Anna Leader is Princeton’s international author
Award-winning poet/novelist, Forbesian, and Tab writer from Luxembourg
I spent the better part of my freshman move-in day wandering around campus with my roommate, searching for Dillon Gym.
Somewhere near Blair Arch, I felt a tap on my shoulder and turned to see a tall girl with a friendly smile and bright blue eyes. She held a paper map of campus and spoke with an accent I couldn’t quite place: “Hi, em, my name’s Anna, d’you know where the gym is? I think it starts with a D?” Equally clueless freshmen make for fast friends, and the rest is history.
There’s nothing stranger than interviewing someone you know way too much about. Anna is an objectively interesting human: she’s traveled to more than 50 countries and holds numerous accolades for her literary and poetic works (all achieved before graduating from high school). Even though we’ve spent a ridiculous amount of time together in the past year and a half, she still manages to surprise me.
So Anna, what are you studying?
I’m a comp-lit major, my languages are French and German.
You’ve published a few novels, can you speak about that?
When I was 15, I wrote Tentative, a teen fiction novel. I published it on CreateSpace through Amazon just for fun and did the same with this collection of poetry called Squeaks Like Dolls. Then I wrote another novel; however, to this day it remains in my computer and no one has read it.
What? Why? What’s the title?
It’s called Dyspepsia. It’s my favorite novel that I’ve ever written but-
Why don’t you want to publish it?
Haha well, it would make me very uncomfortable, maybe I’ll have it published as a posthumous thing. I haven’t gone back and read it since I finished writing it the winter of my senior year, I’m afraid of what I’ll find.
Would you ever publish it anonymously?
Maybe! Maybe… A different book, A Several World Vienna, I wrote in the two months before I graduated high school, and it ended up winning the national literary prize in Luxembourg for the under-25 category.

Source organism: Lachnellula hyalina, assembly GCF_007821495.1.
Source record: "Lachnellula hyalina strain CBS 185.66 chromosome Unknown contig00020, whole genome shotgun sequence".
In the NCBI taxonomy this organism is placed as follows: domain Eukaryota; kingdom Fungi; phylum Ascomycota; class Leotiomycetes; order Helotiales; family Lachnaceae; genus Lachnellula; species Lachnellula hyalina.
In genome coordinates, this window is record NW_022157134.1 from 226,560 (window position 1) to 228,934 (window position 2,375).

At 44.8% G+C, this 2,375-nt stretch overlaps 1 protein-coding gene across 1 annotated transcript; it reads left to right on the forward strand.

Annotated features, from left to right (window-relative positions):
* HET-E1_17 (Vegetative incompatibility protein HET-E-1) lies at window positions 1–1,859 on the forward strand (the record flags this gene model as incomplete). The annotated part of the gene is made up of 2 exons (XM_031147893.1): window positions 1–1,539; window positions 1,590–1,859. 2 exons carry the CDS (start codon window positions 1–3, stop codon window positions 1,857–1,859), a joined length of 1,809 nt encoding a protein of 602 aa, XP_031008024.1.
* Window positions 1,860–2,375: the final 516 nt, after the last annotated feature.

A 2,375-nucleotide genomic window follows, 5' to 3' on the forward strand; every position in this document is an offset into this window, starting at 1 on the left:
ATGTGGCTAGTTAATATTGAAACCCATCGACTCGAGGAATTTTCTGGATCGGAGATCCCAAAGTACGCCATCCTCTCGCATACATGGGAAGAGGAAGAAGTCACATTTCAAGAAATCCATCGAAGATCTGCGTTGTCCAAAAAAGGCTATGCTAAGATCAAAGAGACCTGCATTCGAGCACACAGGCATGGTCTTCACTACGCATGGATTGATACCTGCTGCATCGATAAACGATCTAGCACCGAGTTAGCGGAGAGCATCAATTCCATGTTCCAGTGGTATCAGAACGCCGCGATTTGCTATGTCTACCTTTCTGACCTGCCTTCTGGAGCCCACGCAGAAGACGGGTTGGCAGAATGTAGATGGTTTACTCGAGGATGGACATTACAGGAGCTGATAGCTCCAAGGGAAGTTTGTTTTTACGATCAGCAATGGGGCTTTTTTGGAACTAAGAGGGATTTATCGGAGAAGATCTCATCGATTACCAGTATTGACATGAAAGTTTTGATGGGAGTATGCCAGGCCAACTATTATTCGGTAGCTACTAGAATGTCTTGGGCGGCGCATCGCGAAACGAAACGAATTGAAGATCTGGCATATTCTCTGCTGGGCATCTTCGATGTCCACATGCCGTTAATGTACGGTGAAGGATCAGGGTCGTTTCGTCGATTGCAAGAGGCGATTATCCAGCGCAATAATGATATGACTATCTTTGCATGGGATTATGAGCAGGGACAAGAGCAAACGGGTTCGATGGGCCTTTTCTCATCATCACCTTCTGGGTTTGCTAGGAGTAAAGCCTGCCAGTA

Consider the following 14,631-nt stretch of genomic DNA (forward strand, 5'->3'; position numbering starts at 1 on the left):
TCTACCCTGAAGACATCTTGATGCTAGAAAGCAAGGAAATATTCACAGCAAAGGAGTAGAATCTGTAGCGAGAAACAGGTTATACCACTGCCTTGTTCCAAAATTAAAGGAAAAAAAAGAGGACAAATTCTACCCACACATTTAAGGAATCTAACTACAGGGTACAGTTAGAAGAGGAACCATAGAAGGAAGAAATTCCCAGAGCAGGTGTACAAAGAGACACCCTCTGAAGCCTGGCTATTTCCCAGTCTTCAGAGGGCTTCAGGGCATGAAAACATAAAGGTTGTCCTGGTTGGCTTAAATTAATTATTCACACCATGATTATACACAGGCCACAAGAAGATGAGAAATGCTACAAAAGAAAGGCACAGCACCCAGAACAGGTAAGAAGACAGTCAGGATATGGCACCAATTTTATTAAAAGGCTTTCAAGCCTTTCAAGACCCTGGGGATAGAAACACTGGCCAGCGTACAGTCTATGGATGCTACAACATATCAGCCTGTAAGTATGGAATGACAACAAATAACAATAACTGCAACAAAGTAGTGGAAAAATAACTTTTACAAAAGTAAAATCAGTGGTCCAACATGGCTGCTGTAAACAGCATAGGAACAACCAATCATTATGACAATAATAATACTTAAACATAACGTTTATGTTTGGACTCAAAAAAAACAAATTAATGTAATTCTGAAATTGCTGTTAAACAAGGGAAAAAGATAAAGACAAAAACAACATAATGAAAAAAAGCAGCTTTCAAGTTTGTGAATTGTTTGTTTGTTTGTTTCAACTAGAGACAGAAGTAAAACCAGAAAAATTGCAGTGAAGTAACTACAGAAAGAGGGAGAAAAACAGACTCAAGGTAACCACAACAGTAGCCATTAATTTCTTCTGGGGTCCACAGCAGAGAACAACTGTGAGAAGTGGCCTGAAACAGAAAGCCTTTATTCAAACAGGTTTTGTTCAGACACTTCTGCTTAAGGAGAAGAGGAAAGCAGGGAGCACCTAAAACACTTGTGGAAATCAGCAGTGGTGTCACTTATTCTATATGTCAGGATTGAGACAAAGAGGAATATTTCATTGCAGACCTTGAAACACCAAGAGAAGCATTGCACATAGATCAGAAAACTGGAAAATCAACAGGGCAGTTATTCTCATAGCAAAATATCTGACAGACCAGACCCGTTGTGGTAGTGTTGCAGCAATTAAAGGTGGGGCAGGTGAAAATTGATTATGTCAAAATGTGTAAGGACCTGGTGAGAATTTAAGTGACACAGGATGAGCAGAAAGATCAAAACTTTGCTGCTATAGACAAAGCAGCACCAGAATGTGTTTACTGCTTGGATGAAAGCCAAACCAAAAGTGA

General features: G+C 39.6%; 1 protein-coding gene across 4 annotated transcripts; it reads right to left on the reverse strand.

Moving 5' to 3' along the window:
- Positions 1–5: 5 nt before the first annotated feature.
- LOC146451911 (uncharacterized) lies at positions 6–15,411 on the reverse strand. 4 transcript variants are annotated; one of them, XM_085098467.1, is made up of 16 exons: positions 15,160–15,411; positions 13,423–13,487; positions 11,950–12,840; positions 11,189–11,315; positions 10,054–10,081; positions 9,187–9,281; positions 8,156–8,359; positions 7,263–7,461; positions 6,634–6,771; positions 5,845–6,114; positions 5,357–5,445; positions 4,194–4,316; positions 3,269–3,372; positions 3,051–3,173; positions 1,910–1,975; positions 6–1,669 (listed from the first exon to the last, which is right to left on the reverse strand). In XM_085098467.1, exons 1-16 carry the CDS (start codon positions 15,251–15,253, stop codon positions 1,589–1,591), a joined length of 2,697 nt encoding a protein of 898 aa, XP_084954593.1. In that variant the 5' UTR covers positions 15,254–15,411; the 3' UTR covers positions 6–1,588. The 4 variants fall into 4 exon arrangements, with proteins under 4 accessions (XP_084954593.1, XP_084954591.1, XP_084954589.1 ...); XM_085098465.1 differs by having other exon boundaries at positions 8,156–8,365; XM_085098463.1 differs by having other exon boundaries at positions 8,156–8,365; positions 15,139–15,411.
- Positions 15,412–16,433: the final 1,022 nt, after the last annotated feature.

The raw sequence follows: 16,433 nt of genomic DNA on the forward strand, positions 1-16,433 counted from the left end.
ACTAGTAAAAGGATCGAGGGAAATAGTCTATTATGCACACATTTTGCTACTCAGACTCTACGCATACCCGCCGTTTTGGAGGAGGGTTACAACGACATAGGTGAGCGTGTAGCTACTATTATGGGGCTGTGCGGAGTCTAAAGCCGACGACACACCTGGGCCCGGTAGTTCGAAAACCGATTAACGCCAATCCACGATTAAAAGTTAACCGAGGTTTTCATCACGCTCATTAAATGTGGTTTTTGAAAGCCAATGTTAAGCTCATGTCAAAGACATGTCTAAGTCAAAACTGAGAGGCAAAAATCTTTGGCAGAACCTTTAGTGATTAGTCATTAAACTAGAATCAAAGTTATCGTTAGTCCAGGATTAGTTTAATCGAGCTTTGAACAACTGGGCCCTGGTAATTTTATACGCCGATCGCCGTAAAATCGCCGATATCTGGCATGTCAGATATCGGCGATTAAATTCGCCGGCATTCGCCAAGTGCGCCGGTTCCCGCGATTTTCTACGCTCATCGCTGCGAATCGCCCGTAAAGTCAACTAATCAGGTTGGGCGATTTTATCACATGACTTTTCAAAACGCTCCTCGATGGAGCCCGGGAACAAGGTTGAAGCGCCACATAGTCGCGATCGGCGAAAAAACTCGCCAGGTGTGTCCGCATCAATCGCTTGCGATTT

You’ve won quite a few prizes.
Yeah, Tentative also won a prize given out by Malorie Blackman, who wrote Noughts and and Crosses. She’s a really cool author, I loved her when I was in middle school.
Who’s your favorite author right now?
My favorite author at the moment is Amélie Nothomb. She’s a Belgian author who writes these very short serious novels in French. They’re all gold, pure gold, fantastic, very weird.
But my favorite book is The Corrections by Jonathan Franzen, and my other favorite book is probably A Room With a View by E.M. Forester. Oh, and Middlemarch by George Eliot!
Are you working on something currently?
I’m working on a children’s book in French. It’s about two Syrian refugee children who come to Luxembourg and meet two French children, and they solve mysteries together. It’s aimed for kids ages 10-12. I also have a Princeton novel in mind, but I have to finish the children’s book first.
You also write poetry.
Yes! I’ve published stuff in a bunch of magazines, and my poetry collection won a national prize in Luxembourg last year, A Lifetime Lies (mostly teen angsty poetry).
Novel writing is a mental game for me, but poetry is very much a day-to-day therapy, sort of. If something is confusing me, I’ll just write a poem. It’s the perfect medium for expression.
You’ve been to so many countries, what’s your favorite place?
Israel was my favorite! This sounds so cliché, but it’s a fascinating intermix of cultures. It’s divided into several parts, the Jewish section, the Muslim section, the Christian section… Also they have really great orange juice.
Is that something you’d ever consider writing about, a place you’ve traveled to?
Well, my novel A Several World was set in Vienna, I just loved the art. Klimt and Schiele are two of my favorite painters, I grew up with art basically.
Do you paint?
I draw, I haven’t done anything since I came to Princeton, but I was very into the arts in high school.
Your parents are involved in the literary world, right?
My dad also writes novels and poems. He has definitely been an influence on me. We would read poetry together when I was younger. My first poem was first published when I was five years old actually.
Can you recite it for me, please, please?
Haha, sure: Sun shines, wind blows, crickets chirp, and the river flows…Clouds are white, sailing high in the sky, promising a nice day, they never lie.
That’s so adorable! What do you want to do after graduation?
I see myself definitely going into something education related. Both my parents and three of my grandparents are teachers. It runs in our blood!